Hip Hop Group Sons of Silverton Releases New Music

The veteran rappers want the world to know where they come from on their second album, God God Us.

The veteran rappers want the world to know where they come from on their second album, God God Us.


J armell Carson, Kyle Smith, and Daryl Henderson have each had a hand in shaping Ohio hip hop over the last two decades or so. Carson, known as Citoak, is a member of Watusi Tribe, which formed in 1996. Smith, who performs as Kyle David, has rapped professionally since 2000 when he was part of the internationally recognized experimental hip hop group, Five Deez. And for 14 years, Henderson, known as DJ Mr. Rare Groove, toured with Columbus MC and Rhymesayers Entertainment recording artist, Blueprint.

Sons of Silverton
Jarmell “Citoak” Carson and Kyle “Kyle David” Smith of Sons of Silverton

Photograph by Andrew Doench Photography

But since 2017, the trio has combined their talents to make up Sons of Silverton, named in allegiance to Kyle’s and Carson’s native community northeast of Cincinnati. Earlier this month, they got together in person for the first time in a year to perform their first virtual concert with a limited live audience of about 25 guests at Northside’s Urban Artifact for the launch of their second album, God God Us.

Pre-pandemic, their last show was a jam-packed, high energy set opening for KRS-One in 2019. In contrast, their recent set was more subdued.

“It was different,” says Carson, who is now the only local resident of the group. (Smith calls Columbus home and Henderson recently moved 45 minutes south of Cincinnati to Sparta, Kentucky.) “But to actually have people in the building and be able to do a little bit of call and response with them felt good.”

For Smith, performing mostly virtual reminded him of Japanese audiences who give almost no feedback that they enjoy the performance. “They sit there and look at you like they’re at the [symphony],” he says. “And then they stand up and clap at the end of the set, and you’re like, ‘Oh, you liked it? I thought you hated us!’ ”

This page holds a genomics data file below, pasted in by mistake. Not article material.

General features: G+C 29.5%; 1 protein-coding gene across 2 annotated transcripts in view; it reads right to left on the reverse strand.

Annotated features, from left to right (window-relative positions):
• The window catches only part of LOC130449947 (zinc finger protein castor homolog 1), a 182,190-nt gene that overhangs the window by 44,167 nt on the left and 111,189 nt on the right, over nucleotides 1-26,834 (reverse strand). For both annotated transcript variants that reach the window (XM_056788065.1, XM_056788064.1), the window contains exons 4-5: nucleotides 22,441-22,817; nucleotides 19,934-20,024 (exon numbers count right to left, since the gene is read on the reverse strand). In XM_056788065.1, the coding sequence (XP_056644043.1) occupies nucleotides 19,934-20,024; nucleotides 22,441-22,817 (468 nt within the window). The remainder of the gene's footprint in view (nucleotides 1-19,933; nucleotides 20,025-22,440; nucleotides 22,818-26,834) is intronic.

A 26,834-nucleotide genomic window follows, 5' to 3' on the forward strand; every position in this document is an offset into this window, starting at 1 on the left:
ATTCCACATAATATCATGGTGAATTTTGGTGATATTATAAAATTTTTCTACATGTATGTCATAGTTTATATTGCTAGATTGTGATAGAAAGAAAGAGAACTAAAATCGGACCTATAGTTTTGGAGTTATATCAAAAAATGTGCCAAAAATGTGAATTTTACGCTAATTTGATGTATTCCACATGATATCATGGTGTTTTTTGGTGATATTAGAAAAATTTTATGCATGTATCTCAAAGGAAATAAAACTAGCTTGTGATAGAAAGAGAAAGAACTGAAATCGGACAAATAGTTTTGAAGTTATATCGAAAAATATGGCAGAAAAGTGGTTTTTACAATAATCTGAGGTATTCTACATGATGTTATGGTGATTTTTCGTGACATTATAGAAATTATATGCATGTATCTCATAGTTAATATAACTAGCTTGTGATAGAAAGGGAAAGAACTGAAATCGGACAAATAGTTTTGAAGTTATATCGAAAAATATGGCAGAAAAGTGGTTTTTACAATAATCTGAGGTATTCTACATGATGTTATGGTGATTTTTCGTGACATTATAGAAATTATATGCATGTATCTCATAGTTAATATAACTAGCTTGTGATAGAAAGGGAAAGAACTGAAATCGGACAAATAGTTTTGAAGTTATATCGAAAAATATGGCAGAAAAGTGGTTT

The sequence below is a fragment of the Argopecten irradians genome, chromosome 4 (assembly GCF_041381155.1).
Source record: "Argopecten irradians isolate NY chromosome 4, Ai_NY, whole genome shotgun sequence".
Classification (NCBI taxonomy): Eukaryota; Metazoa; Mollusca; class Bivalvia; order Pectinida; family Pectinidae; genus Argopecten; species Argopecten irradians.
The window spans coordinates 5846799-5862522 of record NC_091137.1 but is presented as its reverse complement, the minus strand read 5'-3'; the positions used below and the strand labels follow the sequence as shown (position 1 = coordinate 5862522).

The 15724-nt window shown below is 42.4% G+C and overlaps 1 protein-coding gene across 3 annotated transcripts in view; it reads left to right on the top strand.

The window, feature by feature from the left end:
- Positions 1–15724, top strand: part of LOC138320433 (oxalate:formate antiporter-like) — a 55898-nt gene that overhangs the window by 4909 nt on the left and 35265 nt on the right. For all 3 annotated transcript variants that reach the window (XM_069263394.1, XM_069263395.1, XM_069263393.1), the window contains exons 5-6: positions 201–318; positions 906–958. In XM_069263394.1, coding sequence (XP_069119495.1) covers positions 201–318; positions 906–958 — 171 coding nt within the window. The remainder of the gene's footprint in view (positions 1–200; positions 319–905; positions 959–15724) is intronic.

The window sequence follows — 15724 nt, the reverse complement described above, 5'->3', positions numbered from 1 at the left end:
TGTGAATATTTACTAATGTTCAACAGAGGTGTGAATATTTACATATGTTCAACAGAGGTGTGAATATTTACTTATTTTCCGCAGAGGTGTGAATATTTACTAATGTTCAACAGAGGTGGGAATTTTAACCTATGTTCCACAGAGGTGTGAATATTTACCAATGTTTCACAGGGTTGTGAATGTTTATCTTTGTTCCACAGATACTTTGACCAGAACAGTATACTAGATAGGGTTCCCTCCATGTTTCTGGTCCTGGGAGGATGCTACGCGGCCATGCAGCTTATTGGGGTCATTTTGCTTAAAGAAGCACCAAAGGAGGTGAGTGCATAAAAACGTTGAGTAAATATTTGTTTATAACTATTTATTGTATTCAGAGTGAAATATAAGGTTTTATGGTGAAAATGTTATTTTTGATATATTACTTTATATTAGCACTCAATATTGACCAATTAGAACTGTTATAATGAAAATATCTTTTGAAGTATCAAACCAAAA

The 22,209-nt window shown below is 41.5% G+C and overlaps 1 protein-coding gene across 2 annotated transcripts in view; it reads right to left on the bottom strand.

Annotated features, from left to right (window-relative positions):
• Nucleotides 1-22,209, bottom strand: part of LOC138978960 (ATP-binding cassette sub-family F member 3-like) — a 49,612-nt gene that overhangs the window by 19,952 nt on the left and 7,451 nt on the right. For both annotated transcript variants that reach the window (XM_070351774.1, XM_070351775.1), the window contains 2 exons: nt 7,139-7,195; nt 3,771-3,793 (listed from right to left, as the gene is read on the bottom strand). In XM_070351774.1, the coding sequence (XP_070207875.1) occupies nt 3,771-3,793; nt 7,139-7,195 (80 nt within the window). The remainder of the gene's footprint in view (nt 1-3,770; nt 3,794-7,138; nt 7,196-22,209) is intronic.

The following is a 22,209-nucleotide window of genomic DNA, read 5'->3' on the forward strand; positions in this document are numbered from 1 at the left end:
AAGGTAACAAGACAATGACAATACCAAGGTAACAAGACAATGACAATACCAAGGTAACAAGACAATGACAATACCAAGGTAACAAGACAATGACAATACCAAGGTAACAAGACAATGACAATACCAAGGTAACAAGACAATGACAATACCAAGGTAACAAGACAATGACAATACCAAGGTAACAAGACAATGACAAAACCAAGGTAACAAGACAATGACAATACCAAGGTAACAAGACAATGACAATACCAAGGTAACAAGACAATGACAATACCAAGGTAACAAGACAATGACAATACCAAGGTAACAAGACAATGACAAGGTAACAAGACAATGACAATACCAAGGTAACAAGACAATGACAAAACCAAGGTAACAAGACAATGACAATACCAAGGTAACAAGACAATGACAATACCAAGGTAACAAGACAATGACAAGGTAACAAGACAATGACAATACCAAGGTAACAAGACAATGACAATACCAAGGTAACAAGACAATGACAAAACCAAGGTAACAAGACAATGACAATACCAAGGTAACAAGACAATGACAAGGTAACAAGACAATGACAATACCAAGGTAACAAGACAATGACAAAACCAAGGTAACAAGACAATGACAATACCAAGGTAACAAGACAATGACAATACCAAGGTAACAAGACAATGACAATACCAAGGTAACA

“I had been looking forward to it,” Henderson adds. “We actually wrapped God God Us almost a year ago, and then we couldn’t perform it.”

The concept album derived from a brainstorming session, where Smith says they talked about the impact God has in their lives.

“It generated as we were discussing COVID and the fallout, and how everybody was responding to the instant change in our lifestyle and the deaths of friends,” he notes. “We came to the conclusion that at the end of the day, God got us all.”

For the album, S.O.S. picked producers connected to Cincinnati’s sound. Among the eight featured are Sal Dali (who produced the title track), Brickbeats and Mr. Dibbs. As S.O.S.’s music director, Henderson provides scratches for the album and produces the single “Scammers,” which calls out rappers who chase fame on social media.

The soul of the album comes from the emcees’ reverence for their community. “Silverton’s a Place” shows their desire to see their ‘hood known among hip hop landmarks like Compton. And on “Don’t,” produced by CJ The Cynic, Carson raps:

“Ohio is the state, Cincinnati is the city/
Silverton is the place that showed me the good and the gritty.”

“This is where we come from,” he says. “That’s what developed a lot of who we are.”

(It’s also the birthplace of two Hall-of-Fame legends—Barry Larkin, former Cincinnati Reds shortstop from 1986 to 1994—and Roger Staubach, who was a Dallas Cowboys quarterback.)

“Growing up, we had elders in the neighborhood giving good encouragement,” Carson continues, recalling adults who watched him mature. “ ‘I remember your little knuckle headed butt was running around here—now look at you. Good to see you doing right.’ ”

Sons of Silverton perform virtually this Friday, May 21 at Cincinnati Fire Museum.

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